Marolt: There is no politics in baseball |

Marolt: There is no politics in baseball

Roger Marolt
Roger This

Once, I coached a baseball team made up of 13-year-old boys. We were playing in some backwater town or another and I was sitting in the dugout before the game concentrating on making out the starting lineup. Boys will be boys and when they are not, the grown-up in charge should worry. I realized the dugout had grown very quiet.

I tried to figure out what the problem was without looking up, because I really wanted to know what was up and didn’t want to alert any of the kids that I was on the alert. You are not a salty, old coach, which every coach strives to be, until you learn this trick.

“Whoa!” I heard one of the kids exclaim in awe under his breath.

“Hoy crap!” gulped another.

Finally one of the kids got up his nerve. “Coach, look at the size of their pitcher!”

I nonchalantly looked up. Their starting pitcher had begun warming up on the mound. And, yes, he was huge. Whether or not he was actually 13 years old I can’t say for sure, but the physical evidence was not in his favor. He was all of 6 feet tall and probably weighed every bit as much as any two of my guys together, maybe more than my entire outfield.

“He’s a giant!” another of my players exclaimed.

Then I said the only thing any great coach would have said in that circumstance: “It’s a good thing we’re not boxing him today.”

The kids laughed. The tension was gone. And, we went out and hit the cover off the ball. The only good news for the big kid was that he hit two triples at the plate. More bad news for him, though, was that we picked him off at third base both times. It all added up to a big win against the odds for us.

“Hey, coach,” one of the kids said as we loaded the van heading for home. I looked down at his relieved face. “I’m sure glad we didn’t have to box that guy.”

So, I’m going to tell you one thing right now. Since I turned a real-life story into a metaphor for dealing with our president last week, I am certainly not going to do it two weeks in a row. If you want to infer that the big, cocky kid on the mound is like our current president and the rest of us are just now beginning to realize we don’t have to box with him, then be my guest. It’s a relatively free country. I’m going to move on to another baseball story.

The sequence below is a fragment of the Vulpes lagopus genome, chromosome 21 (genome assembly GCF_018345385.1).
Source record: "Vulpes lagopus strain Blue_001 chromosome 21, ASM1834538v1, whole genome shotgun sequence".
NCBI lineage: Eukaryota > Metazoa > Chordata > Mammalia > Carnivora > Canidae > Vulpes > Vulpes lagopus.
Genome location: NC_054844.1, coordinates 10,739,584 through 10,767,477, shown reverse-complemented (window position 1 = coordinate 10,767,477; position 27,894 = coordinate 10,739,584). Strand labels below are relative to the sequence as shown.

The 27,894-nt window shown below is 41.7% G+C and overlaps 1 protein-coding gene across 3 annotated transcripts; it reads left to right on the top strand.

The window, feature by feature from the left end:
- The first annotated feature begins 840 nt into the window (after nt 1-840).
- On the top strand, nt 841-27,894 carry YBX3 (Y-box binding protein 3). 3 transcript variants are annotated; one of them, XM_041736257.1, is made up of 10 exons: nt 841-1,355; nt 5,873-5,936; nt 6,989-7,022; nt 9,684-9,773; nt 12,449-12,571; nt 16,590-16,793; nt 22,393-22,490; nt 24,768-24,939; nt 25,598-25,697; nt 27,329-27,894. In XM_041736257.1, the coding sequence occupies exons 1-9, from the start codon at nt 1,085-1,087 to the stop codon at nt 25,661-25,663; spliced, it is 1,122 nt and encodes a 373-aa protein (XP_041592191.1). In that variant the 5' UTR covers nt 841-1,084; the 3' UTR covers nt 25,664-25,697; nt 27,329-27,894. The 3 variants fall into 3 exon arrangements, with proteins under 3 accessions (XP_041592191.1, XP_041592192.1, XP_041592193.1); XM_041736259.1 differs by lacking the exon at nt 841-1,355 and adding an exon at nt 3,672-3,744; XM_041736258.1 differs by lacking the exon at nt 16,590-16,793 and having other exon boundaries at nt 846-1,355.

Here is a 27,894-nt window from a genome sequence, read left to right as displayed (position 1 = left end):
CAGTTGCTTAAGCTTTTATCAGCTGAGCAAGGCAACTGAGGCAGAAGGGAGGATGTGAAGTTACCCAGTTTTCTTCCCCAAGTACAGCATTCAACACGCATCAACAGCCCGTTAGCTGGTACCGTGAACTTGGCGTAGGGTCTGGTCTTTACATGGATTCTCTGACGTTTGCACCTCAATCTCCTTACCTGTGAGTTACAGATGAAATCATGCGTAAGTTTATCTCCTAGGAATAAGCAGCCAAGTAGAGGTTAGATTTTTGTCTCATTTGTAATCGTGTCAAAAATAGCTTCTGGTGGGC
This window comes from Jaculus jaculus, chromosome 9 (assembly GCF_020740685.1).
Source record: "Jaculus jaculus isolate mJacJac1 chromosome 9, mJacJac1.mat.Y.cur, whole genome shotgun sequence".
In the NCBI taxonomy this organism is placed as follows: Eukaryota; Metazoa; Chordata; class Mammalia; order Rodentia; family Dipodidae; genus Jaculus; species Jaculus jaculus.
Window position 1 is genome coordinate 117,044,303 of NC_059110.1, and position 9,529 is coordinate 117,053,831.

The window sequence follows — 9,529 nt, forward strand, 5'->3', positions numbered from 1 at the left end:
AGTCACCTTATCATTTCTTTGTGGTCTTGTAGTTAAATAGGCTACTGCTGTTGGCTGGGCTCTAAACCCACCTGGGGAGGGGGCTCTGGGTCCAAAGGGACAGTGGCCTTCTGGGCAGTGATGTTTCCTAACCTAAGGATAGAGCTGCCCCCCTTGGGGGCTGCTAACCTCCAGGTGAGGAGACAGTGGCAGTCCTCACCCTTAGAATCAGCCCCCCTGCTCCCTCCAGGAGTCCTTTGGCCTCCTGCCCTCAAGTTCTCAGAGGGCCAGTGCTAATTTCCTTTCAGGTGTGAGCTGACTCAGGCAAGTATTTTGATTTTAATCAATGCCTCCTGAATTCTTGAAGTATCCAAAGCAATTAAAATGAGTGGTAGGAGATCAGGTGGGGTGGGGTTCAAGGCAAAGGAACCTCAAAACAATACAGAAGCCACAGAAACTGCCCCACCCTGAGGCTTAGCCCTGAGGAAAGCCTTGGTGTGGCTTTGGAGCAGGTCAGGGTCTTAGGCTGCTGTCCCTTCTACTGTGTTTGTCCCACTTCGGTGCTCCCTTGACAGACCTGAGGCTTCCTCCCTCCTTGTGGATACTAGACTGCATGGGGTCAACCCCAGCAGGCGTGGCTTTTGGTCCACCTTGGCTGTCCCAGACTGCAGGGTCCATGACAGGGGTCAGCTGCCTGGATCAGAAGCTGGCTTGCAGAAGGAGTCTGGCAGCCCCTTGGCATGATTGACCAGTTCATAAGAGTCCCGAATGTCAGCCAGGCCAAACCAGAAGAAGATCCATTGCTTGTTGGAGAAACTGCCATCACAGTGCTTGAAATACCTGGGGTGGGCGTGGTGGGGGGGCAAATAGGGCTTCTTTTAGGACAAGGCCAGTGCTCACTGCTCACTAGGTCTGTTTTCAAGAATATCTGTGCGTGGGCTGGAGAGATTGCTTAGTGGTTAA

There was a coach trying to create a legend about his team of 9-year-olds and how they were undefeated and amazing. He called and asked if they could play my team of 13-year-olds. I hung up on him, because that’s what you do to scam artists. Unfortunately, the league commissioner was a sucker and fell for it when the coach called him, so he set up the game and I couldn’t get out of it then.

Through no fault of their own, the 9-year-olds didn’t swing the bat once in their game against us. Their “amazing” coach had instructed them to never swing, no matter what. The strategy almost worked since 9-year-olds are tiny compared to what 13-year-olds are used to. The little kids never swung and my big pitchers couldn’t hit their tiny strike zones. They scored a ton of runs off of walks in the longest, most boring, stupidest baseball game I have ever been a part of. When the umpire came to the dugout and announced “last inning, coach” all I could muster was, “Thank god.”

Those little kids and their ridiculous coach almost won, and I emphasize “almost.” Their totally passive approach was amazingly frustrating. They didn’t have the skills to hit our pitchers, so they played it perfectly safe hoping we would self-destruct out of shear frustration — either that or we would get bored and give up. We actually did both several times throughout the game, but still pulled out the win somehow.

Yeah, yeah, I know. Now you think I’m talking about the Democrats’ approach to the presidential election in baseball code. You think that I think that the losers of that election were like the team of 9-year-olds who basically came in with no strategy other than doing nothing and hoping to win the game.

I’m telling you, it’s really not like that. I just like talking about baseball.

Roger Marolt hopes to tell enough baseball stories to become a writer someday. Email at